Internet poker bill: Feds say it's illegal

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Supporters of making North Dakota the first U.S. home for Internet poker sites face a difficult hurdle - the federal Justice Department believes the idea is illegal.

In letters to Nevada and the U.S. Virgin Islands, Justice Department attorneys have said they believe Internet gambling runs afoul of federal laws against using wire communications to place bets.

The agency responded when legislatures in Nevada and the Virgin Islands approved bills to authorize and regulate Internet casinos.

"Moreover, the federal money laundering statutes are applicable to unlawful Internet gambling businesses," Michael Chertoff, then an assistant U.S. attorney general, said in an August 2002 letter to the Nevada Gaming Control Board.

Chertoff is now head of the federal Department of Homeland Security.

Rep. Jim Kasper, R-Fargo, is sponsoring legislation that would authorize North Dakota's attorney general to license and regulate Internet poker sites, and the players that patronize North Dakota-based sites.

No other state licenses Internet poker sites. They are now based in several countries, including Costa Rica and Antigua, a Caribbean island nation.

Kasper's legislation, which was narrowly approved in the House, is getting its first Senate hearing Tuesday. Kasper said he has consulted attorneys about whether his bill would violate federal law, and he believes the issue is not as clear-cut as the Justice Department believes.

"A lot of these things are veiled threats … to try to stop something that they know if it goes through, will ultimately not be what they want," Kasper said. "It probably is bluffing, and I believe the stakes are high enough that the state of North Dakota, and the people of our state, need to call their bluff."

Supporters of the legislation point to a November 2002 ruling by the 5th U.S. Circuit Court of Appeals in New Orleans, in which a three-judge panel concluded a federal anti-gambling law, called the Wire Act, did not apply to all Internet gambling. It was intended to target sports wagering, the judges said.

The appeals court's ruling came on an appeal of a lawsuit filed by two men who lost more than $8,500 gambling at Web casino sites. A federal judge in New Orleans, Stanwood Duval Jr., made the initial ruling on the lawsuit, which consolidated a number of cases filed in New York, California, Illinois and Alabama.

Robert Bennett, an assistant North Dakota attorney general, said in a memo to Kasper last month that federal courts have concluded the Wire Act applies to bookmaking and other gambling businesses rather than social betting.

"In addition, lower court case law also indicates that the object of the activity prohibited by the (Wire Act) relates to a 'sporting event or contest,' and may not be extended to other forms of gambling activity," Bennett wrote.

He cautioned that federal prosecutors, not the North Dakota attorney general's office, would decide whether to prosecute an Internet gambler.

"It will be the determination of federal authorities, and not state officials, as to whether specific conduct would fall within the criminal prohibitions of this federal law," Bennett wrote.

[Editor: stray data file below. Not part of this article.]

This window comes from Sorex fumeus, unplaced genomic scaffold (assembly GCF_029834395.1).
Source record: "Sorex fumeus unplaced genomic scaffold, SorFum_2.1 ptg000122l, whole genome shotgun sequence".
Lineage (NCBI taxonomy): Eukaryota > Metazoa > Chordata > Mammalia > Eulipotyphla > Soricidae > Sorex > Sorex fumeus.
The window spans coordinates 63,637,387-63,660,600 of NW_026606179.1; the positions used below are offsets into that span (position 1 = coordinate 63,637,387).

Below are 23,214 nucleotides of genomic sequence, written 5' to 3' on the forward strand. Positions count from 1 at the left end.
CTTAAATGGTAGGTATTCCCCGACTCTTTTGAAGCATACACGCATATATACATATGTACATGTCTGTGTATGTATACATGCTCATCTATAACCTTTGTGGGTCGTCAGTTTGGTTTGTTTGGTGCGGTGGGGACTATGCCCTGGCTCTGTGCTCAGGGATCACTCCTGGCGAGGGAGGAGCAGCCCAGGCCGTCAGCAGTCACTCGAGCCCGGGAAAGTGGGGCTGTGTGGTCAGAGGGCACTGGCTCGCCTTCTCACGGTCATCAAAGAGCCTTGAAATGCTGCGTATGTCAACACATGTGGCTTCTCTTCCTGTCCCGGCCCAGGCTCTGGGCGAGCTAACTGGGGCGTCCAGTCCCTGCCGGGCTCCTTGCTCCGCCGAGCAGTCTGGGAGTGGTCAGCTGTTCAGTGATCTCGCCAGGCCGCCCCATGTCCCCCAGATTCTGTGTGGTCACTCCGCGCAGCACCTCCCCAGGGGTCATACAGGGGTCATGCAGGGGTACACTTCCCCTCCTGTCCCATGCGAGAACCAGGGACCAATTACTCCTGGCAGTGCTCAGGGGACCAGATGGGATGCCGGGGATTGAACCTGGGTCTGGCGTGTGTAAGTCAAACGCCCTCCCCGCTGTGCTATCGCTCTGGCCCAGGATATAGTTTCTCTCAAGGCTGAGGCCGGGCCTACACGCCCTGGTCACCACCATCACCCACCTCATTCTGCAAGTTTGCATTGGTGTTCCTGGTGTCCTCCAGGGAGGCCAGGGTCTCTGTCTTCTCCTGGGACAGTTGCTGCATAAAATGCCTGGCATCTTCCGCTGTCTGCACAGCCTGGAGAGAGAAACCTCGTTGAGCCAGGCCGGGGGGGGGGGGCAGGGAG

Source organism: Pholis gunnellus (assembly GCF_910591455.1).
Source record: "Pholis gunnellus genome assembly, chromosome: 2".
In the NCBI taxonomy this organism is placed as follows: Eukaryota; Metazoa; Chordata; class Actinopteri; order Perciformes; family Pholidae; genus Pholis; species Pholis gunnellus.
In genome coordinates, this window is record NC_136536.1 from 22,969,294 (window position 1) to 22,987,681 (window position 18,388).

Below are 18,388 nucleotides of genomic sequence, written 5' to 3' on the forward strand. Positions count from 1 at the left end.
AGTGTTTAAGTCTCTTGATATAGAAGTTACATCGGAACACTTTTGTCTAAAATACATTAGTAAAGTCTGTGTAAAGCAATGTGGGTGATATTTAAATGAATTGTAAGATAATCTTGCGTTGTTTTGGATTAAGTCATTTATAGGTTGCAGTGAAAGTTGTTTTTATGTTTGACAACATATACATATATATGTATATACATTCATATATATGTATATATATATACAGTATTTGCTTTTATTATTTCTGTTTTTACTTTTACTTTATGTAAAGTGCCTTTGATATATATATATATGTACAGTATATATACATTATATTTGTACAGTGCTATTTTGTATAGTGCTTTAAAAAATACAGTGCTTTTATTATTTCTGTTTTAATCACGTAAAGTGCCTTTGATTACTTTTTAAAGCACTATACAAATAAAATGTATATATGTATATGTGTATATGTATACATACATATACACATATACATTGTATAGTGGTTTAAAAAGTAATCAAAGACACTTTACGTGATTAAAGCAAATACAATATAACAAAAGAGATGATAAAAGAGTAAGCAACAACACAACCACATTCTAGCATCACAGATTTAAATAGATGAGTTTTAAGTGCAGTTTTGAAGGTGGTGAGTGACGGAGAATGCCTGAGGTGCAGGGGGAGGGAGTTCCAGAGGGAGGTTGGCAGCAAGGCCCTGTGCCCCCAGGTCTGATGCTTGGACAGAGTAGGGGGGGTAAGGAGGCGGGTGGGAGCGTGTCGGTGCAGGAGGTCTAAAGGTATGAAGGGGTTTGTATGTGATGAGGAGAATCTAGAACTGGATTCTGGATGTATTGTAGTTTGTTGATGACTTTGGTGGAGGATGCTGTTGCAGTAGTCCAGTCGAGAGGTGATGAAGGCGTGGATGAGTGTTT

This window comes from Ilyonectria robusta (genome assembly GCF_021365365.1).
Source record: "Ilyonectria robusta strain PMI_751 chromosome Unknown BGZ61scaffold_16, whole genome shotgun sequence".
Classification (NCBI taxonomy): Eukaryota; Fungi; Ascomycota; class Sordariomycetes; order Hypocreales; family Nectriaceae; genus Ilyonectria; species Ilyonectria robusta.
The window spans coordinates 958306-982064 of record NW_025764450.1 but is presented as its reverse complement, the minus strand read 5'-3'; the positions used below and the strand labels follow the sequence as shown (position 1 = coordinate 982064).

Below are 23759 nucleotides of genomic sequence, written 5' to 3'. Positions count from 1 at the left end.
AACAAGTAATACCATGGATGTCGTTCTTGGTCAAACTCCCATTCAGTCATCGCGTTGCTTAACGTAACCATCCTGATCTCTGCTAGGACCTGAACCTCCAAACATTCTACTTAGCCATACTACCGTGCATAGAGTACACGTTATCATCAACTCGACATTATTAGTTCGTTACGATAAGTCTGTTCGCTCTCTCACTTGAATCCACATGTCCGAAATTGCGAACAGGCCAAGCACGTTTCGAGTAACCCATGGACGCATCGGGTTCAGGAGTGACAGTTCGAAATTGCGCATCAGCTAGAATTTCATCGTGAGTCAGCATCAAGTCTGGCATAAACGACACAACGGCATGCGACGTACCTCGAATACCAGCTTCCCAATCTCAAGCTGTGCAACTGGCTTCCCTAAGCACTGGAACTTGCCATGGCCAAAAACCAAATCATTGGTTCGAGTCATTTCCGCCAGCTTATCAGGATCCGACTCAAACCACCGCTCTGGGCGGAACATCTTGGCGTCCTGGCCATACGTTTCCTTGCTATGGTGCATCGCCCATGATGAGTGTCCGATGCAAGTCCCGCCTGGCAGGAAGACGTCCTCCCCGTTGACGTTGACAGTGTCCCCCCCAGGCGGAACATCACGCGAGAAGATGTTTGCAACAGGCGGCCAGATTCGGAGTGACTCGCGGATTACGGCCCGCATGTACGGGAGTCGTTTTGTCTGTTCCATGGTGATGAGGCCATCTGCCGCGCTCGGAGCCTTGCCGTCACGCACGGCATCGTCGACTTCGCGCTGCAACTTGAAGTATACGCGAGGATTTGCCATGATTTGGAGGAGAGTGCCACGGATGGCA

Allyn Jaffrey Shulman, an attorney who is an owner of Card Player magazine and chief executive officer of CardPlayer.com, a poker Web site, believes the Justice Department's position is weak.

Since the first online casino began operating in 1995, "there has not been one single judicial ruling that online poker playing violates any federal law whatsoever," Shulman said.

Members of Congress have introduced several bills to outlaw Internet gambling and extend the Wire Act to Internet casinos, which would not be necessary if existing federal law already applied, she said.

"There is no doubt that both the Clinton and Bush administrations take the position that online poker is illegal," Shulman said. "They allude to the Wire Act and other federal laws, but upon careful analysis, not one legal expert agrees."

David Nissman, U.S. attorney for the Virgin Islands, sent a letter similar to Chertoff's last December to the head of the territory's Casino Control Commission, in response to an Internet gambling regulation bill approved by the territorial legislature.

"We believe that the acceptance of wagers by gambling businesses located in the Virgin Islands … would itself violate federal law," Nissman wrote.

The reasoning would apply if bets were placed either by people outside the Virgin Islands or within the territory, if the communications were routed outside the country, his letter said. He disputed the 5th Circuit federal appeals court's conclusions.

Earlier, William Moschella, a U.S. Justice Department assistant attorney general, said in a July 2003 letter to Rep. John Conyers, D-Mich., that the agency believed the ruling was wrong, and that "the court did not consider other federal gambling statutes."

"In addition to believing that this case was wrongly decided on the law, the United States was not a party in that case, and does not believe that it would constitute binding precedent in other (appeals courts)," Moschella wrote.

A Justice Department spokesman could not be reached for further comment, despite repeated attempts.

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